The following is a story from the Medical Spa Embezzlement & Employee Theft Scams Report which contains information for physicians and medspa owners to understand these scams and find out how to protect your cosmetic clinic.
The complete report is available for free to all Medical Spa MD members.
Beware anyone taking complete control of the books and the bank deposits.
Our embezzlement story has some classic elements: a break down in financial control procedures, an employee (bookkeeper) showing behavior changes and a drug problem, and a manager and a boss not paying close enough attention.
I have a solo private practice of plastic surgery with skin care services. At the time, we readily accepted cash payments, even for surgical procedures.
My practice manager was responsible to review the daily close, checking the work of the full-time bookkeeper. The manager was to make the bank deposit daily and attach the deposit receipt to the daily close. I would normally check our financial statements at my meeting with the manager every other week. It turns out that we missed one of our meetings, (because of schedule conflicts, being “too busy,” or the usual excuses/reasons that we end up skipping an administrative meeting) and I didn’t ask to see all the reports, anyway.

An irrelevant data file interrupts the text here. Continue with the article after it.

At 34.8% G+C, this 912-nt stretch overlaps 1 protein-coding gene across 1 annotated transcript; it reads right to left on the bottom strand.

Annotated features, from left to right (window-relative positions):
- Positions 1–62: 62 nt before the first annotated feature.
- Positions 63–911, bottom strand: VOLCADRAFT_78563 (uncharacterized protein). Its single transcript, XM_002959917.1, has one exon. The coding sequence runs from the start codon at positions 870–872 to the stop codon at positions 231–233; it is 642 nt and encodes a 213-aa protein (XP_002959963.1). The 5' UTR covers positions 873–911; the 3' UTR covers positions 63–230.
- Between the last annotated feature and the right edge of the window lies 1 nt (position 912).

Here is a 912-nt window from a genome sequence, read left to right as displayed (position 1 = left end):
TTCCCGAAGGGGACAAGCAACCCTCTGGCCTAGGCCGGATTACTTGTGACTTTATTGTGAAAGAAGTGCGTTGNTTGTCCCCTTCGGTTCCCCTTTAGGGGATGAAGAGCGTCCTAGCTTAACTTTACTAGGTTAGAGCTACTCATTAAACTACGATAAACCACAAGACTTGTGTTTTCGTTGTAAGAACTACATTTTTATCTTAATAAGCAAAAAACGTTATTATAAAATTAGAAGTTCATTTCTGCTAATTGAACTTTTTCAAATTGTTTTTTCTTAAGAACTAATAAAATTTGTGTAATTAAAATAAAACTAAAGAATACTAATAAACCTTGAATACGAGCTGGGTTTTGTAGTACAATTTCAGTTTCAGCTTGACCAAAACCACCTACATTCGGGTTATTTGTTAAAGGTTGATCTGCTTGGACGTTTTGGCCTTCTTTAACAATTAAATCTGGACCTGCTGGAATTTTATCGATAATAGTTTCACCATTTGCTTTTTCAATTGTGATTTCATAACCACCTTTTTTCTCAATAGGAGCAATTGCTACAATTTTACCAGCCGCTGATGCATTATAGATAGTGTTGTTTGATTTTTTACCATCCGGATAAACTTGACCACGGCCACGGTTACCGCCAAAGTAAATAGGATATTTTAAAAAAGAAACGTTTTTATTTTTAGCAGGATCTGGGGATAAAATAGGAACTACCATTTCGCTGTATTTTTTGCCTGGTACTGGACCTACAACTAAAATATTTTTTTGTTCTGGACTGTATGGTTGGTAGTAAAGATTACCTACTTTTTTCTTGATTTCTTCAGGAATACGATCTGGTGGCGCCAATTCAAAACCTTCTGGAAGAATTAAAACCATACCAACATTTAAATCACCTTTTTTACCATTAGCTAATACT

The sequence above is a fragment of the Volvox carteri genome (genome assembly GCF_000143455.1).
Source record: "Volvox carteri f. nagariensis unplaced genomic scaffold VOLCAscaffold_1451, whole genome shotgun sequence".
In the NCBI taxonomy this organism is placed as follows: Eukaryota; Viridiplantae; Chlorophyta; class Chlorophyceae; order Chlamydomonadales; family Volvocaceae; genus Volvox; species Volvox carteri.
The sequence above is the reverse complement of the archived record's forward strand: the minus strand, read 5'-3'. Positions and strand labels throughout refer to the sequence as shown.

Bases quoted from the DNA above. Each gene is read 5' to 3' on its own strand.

I became concerned when I noticed some behavioral changes in my bookkeeper, including erratic hours, late for work, leaving the office during the day.
When I discussed this with my manager, she noted that some of the daily reports were coming inconsistently. I asked if the manager was getting the daily close and making the bank deposit; my manager (now “buddies” with the bookkeeper) explained that the bookkeeper had taken this over “to help, since she saw I was so busy.”
The short story: the bookkeeper was pocketing all the cash and depositing/ recording only the credit card and check deposits, “cooking the books” to try to hide the missing cash. Fortunately, we discovered the ploy within a short time; our audit showed a loss of less than $11,000.
I brought in an HR attorney for the termination of the bookkeeper and the manager and filed a report with the Sheriff.
We subsequently learned the bookkeeper had developed a Vicodin/codeine habit from a fairly recent injury.
When the bookkeeper left the state, without forwarding address, and “could not be found,” we did not invest in prosecuting, on the advice of the attorney.
- Have secure financial/bookkeeping controls: Have a daily close. Make sure that the person who collects is different from the person who checks/records. Use a third person to make the deposit.
- Verify compliance with these procedures (“Trust, but verify!”).
- No matter how “busy” you get, check the daily deposit.
- Hold yourself accountable,as well!
Erratic behavior is a warning sign of something worse. Trust your gut. If something “doesn’t seem right,” check it out, sooner rather than later.